“Le Palace was famous in the ’70’s and ’80’s. First it was a theater and a club and then in the ’80’s, they closed the theater and it was just a club with the VIP section downstairs. Today it’s back to a theater and a club. There are so many customers who used to party at Le Palace in the ’80’s and come back. It’s fun to show them what it’s like now.”

Have you ever had to kick anyone out?
“Of course. Half of the stories I can’t tell you. A lot of it is people being really drunk, or getting naked. One time we had four or five guys come in through the emergency door in the back. They went immediately into the bathroom and so we just waited outside. When they walked out, one of them was my friend! But, of course, we still kicked him out. Then I walked back in after having a cigarette and he’s back again!”

What’s the biggest challenge of working here?
“Every night it’s a challenge. The most important thing at Le Palace is to have a good mix of people—young, old, middle, really stylish, classic. It makes for a good party. But that means I have to say no a lot. We have a cap of 450 people in the club and I end up saying no to about that same number on weekends. Sometimes there are people who look good but you just don’t feel it and you have to say ‘No, not tonight. Come back another time.’”

What have you learned working at the club?
“I have learned to control my emotions. It’s really a challenge. Once I asked a palm reader how do I control my emotions and she said, ‘You can’t,’ you have to deal with it. But with this job, I’ve really learned not to respond to drunk or negative people and be zen about it.”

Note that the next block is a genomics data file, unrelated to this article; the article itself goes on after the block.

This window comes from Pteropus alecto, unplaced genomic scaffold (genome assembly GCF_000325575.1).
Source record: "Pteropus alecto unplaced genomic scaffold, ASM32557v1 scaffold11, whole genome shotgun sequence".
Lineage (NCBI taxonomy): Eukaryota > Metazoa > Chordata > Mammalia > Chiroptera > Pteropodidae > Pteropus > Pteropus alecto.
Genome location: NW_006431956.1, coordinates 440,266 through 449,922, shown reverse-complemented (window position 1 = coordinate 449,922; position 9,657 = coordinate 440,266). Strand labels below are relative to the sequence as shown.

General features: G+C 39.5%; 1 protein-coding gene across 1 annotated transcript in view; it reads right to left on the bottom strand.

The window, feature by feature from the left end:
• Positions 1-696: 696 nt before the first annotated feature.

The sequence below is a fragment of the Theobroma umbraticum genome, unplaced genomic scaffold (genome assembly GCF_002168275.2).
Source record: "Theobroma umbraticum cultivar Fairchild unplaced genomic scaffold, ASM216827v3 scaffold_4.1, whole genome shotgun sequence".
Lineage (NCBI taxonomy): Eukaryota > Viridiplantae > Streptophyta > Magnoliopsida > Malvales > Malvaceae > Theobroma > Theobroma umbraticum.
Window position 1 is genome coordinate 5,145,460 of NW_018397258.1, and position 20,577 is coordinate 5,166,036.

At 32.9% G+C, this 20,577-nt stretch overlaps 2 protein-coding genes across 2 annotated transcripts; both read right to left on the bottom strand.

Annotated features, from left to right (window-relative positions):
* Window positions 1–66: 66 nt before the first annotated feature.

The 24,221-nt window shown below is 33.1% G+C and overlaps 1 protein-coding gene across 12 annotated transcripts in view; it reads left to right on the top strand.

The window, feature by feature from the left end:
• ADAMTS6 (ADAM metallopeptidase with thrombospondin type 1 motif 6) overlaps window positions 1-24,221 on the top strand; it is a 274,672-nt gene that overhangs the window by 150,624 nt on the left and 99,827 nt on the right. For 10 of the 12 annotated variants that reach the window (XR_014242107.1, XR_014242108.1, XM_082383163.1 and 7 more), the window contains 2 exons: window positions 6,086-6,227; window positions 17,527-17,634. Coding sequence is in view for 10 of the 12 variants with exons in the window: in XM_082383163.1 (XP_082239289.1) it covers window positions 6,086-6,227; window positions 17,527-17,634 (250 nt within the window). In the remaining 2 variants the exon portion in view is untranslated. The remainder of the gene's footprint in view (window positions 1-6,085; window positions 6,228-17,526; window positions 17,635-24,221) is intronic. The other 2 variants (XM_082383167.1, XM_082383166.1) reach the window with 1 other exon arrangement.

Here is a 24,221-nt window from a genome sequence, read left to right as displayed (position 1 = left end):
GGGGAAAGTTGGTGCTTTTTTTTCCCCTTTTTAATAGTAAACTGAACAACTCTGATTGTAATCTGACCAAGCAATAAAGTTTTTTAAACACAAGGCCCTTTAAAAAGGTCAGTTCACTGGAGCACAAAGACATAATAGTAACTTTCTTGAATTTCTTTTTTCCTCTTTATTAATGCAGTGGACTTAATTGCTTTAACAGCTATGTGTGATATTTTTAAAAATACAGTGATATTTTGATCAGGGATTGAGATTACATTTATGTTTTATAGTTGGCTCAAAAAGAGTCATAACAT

What do you think is different about working at the door in Paris?
“I think Paris and especially the night in Paris is like another world. Paris is a small country within a country. There’s a lot of crazy stuff. And Parisians, you know, we’re not always patient. It’s always intense.

“In the last few months with the gilets jaunes, it’s been really frustrating. We’re in a touristy area right off of a big boulevard and all the ATMs are boarded up every Saturday. Fridays are fine but Saturday is a mess, even without the protests.”

What’s your favorite post-work drink?
“I love IPA beer or rum and ginger. It’s my favorite post and it’s my favorite drink anytime.”

Paris Bouncers

Loom Darameh

Age: 37
Workplace: La Mano (9ème)

How long have you been working here?
“Four years.”

What do you like about working at the club.